A report from the think tank Commonwealth Fund found that in 2014, the first year Obamacare's marketplaces went online, showed that in 2014 only one-third of Obamacare insurers turned a profit.

Insurers generally underpriced their plans and then enrollment wasn't as much as expected and the people who did sign up were sicker than expected.

About 10 million people paid for Obamacare in the first half of 2016, and more than 80 percent of those people got subsidies to pay down the cost of insurance. The administration hopes to get 13.8 million people to sign up for 2017 open enrollment and have around 11 million pay their premiums.

Going into 2018, if insurers see more instability in the exchanges then they could exit the exchanges altogether, Cox said.

"There needs to be some sort of plan in effect before open enrollment begins in 2018," she said.

It could be that insurers continue to take a wait-and-see approach, Hunt said.

"I think that most insurers who want to participate in the market are probably going to assume no change and wait to find out," she said.

But, unlike the repeal of Obamacare, implementing any replacement plan will not be easy, no matter what Republicans decide on, said John McDonough, professor at Harvard T.H. Chan School of Public Health.

"Let's assume they get something done by the end of 2017," McDonough told the Washington Examiner. "They will have to go through a whole regulatory process to write the rules for this whole system. They can't just take the statute and put it in place."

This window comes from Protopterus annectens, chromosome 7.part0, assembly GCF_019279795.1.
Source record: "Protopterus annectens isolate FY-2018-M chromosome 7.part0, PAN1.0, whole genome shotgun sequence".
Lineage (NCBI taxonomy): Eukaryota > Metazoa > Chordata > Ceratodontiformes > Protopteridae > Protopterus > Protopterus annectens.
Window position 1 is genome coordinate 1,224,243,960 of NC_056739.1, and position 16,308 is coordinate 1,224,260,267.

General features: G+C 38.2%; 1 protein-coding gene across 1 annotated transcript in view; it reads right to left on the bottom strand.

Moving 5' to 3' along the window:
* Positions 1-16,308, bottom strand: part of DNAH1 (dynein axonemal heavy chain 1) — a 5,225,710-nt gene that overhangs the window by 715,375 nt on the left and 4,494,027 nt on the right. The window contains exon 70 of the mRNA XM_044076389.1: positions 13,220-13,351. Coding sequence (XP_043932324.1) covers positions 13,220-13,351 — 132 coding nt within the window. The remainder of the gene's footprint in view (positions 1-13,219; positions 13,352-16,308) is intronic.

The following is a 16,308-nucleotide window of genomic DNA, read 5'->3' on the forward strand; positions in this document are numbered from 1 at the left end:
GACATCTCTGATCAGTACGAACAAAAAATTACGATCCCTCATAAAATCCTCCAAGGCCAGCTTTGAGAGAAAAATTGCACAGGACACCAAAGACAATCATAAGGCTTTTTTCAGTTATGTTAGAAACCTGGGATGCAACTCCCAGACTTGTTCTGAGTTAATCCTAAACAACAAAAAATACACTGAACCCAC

Every piece of regulation will also require comment periods of two months or more, he added.

Obamacare, for instance, was passed in March 2010 but it took more than three years to set up the law's exchanges.

Trump's healthcare plan includes letting insurers sell plans across state lines and boosting funding for health savings accounts.

House Republicans introduced their own healthcare plan earlier this year that provides some more details, but does include letting insurers sell across state lines and boosting health savings accounts.

Speaker Ryan's office didn't say whether any repeal efforts, which he has called a top priority for the new Congress, would include a transition.

"House Republicans are only just beginning to talk with President-elect Trump and Vice President-elect Pence about the agenda for 2017," spokeswoman Ashlee Strong said. "Speaker Ryan intends to continue these discussions with the transition team."

A senior Trump campaign aide says provisions Trump wants to leave in have all been part of previous revision plans proposed by Republicans.

There are methods that Republicans can take to keep insurers around in 2018 and possibly in 2019, McDonough said.

Chief among them is offering reinsurance, a program that forces insurers with high profits to redistribute those profits to insurers with heavy losses. Reinsurance was part of a series of programs that were in place from 2014 to 2016 in Obamacare to help insurers mitigate the new marketplace.

If nothing is done however, then it could lead to millions of people losing coverage due to a death spiral in the marketplace, Pearson said.

"The notion that the exchanges could collapse under their own weight in 2018 barring any changes is a reasonable risk," she said.